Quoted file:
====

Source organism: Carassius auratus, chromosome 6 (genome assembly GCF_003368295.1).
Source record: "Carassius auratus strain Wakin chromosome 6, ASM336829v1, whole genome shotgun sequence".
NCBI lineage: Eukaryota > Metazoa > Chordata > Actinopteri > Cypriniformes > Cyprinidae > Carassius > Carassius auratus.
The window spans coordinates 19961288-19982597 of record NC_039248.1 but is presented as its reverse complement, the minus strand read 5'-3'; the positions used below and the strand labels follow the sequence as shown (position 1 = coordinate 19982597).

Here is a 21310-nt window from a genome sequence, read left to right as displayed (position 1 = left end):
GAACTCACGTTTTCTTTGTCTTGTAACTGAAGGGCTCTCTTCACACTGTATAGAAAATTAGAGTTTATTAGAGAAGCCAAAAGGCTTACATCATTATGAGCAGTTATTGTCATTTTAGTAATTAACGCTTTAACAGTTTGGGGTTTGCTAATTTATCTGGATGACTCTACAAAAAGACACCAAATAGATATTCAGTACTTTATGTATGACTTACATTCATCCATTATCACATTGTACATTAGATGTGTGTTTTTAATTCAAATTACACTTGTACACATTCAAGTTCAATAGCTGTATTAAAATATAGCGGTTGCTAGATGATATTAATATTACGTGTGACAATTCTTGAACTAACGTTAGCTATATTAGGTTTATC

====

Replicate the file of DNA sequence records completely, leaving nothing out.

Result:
Source organism: Carassius auratus, chromosome 6 (genome assembly GCF_003368295.1).
Source record: "Carassius auratus strain Wakin chromosome 6, ASM336829v1, whole genome shotgun sequence".
NCBI lineage: Eukaryota > Metazoa > Chordata > Actinopteri > Cypriniformes > Cyprinidae > Carassius > Carassius auratus.
The window spans coordinates 19961288-19982597 of record NC_039248.1 but is presented as its reverse complement, the minus strand read 5'-3'; the positions used below and the strand labels follow the sequence as shown (position 1 = coordinate 19982597).

Here is a 21310-nt window from a genome sequence, read left to right as displayed (position 1 = left end):
GAACTCACGTTTTCTTTGTCTTGTAACTGAAGGGCTCTCTTCACACTGTATAGAAAATTAGAGTTTATTAGAGAAGCCAAAAGGCTTACATCATTATGAGCAGTTATTGTCATTTTAGTAATTAACGCTTTAACAGTTTGGGGTTTGCTAATTTATCTGGATGACTCTACAAAAAGACACCAAATAGATATTCAGTACTTTATGTATGACTTACATTCATCCATTATCACATTGTACATTAGATGTGTGTTTTTAATTCAAATTACACTTGTACACATTCAAGTTCAATAGCTGTATTAAAATATAGCGGTTGCTAGATGATATTAATATTACGTGTGACAATTCTTGAACTAACGTTAGCTATATTAGGTTTATC